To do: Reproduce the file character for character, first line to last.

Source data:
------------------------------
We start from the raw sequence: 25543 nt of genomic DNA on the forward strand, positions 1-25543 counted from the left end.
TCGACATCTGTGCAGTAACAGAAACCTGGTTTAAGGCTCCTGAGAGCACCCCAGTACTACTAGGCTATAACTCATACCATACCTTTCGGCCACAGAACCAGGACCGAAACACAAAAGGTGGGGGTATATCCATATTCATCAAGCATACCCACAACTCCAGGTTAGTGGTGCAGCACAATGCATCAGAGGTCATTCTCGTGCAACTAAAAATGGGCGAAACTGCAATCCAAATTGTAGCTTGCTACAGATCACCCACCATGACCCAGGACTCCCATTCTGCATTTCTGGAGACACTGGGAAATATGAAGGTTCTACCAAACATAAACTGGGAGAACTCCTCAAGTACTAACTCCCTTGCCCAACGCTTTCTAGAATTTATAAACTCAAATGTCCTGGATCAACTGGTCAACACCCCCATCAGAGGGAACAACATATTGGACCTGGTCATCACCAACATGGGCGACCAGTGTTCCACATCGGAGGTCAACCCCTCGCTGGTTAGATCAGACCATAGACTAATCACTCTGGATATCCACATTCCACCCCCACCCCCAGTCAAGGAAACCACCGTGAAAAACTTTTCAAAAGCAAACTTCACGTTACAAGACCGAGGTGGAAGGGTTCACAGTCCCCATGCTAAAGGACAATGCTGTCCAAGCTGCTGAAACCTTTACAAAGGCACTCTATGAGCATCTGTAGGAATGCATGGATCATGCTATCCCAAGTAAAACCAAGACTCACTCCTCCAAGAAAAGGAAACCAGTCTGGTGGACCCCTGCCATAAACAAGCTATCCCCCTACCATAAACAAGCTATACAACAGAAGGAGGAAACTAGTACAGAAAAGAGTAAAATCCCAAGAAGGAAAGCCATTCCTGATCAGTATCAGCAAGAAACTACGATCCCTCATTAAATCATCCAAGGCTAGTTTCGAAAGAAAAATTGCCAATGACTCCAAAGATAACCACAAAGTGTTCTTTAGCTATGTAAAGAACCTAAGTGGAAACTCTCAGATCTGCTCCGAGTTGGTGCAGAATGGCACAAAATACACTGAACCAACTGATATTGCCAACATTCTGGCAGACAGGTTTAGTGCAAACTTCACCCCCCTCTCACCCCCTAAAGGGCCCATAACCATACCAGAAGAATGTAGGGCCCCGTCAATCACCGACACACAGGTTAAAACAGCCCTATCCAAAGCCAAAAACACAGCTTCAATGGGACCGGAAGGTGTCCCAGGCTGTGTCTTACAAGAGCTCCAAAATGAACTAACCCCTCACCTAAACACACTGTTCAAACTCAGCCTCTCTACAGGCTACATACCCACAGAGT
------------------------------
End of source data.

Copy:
We start from the raw sequence: 25543 nt of genomic DNA on the forward strand, positions 1-25543 counted from the left end.
TCGACATCTGTGCAGTAACAGAAACCTGGTTTAAGGCTCCTGAGAGCACCCCAGTACTACTAGGCTATAACTCATACCATACCTTTCGGCCACAGAACCAGGACCGAAACACAAAAGGTGGGGGTATATCCATATTCATCAAGCATACCCACAACTCCAGGTTAGTGGTGCAGCACAATGCATCAGAGGTCATTCTCGTGCAACTAAAAATGGGCGAAACTGCAATCCAAATTGTAGCTTGCTACAGATCACCCACCATGACCCAGGACTCCCATTCTGCATTTCTGGAGACACTGGGAAATATGAAGGTTCTACCAAACATAAACTGGGAGAACTCCTCAAGTACTAACTCCCTTGCCCAACGCTTTCTAGAATTTATAAACTCAAATGTCCTGGATCAACTGGTCAACACCCCCATCAGAGGGAACAACATATTGGACCTGGTCATCACCAACATGGGCGACCAGTGTTCCACATCGGAGGTCAACCCCTCGCTGGTTAGATCAGACCATAGACTAATCACTCTGGATATCCACATTCCACCCCCACCCCCAGTCAAGGAAACCACCGTGAAAAACTTTTCAAAAGCAAACTTCACGTTACAAGACCGAGGTGGAAGGGTTCACAGTCCCCATGCTAAAGGACAATGCTGTCCAAGCTGCTGAAACCTTTACAAAGGCACTCTATGAGCATCTGTAGGAATGCATGGATCATGCTATCCCAAGTAAAACCAAGACTCACTCCTCCAAGAAAAGGAAACCAGTCTGGTGGACCCCTGCCATAAACAAGCTATCCCCCTACCATAAACAAGCTATACAACAGAAGGAGGAAACTAGTACAGAAAAGAGTAAAATCCCAAGAAGGAAAGCCATTCCTGATCAGTATCAGCAAGAAACTACGATCCCTCATTAAATCATCCAAGGCTAGTTTCGAAAGAAAAATTGCCAATGACTCCAAAGATAACCACAAAGTGTTCTTTAGCTATGTAAAGAACCTAAGTGGAAACTCTCAGATCTGCTCCGAGTTGGTGCAGAATGGCACAAAATACACTGAACCAACTGATATTGCCAACATTCTGGCAGACAGGTTTAGTGCAAACTTCACCCCCCTCTCACCCCCTAAAGGGCCCATAACCATACCAGAAGAATGTAGGGCCCCGTCAATCACCGACACACAGGTTAAAACAGCCCTATCCAAAGCCAAAAACACAGCTTCAATGGGACCGGAAGGTGTCCCAGGCTGTGTCTTACAAGAGCTCCAAAATGAACTAACCCCTCACCTAAACACACTGTTCAAACTCAGCCTCTCTACAGGCTACATACCCACAGAGT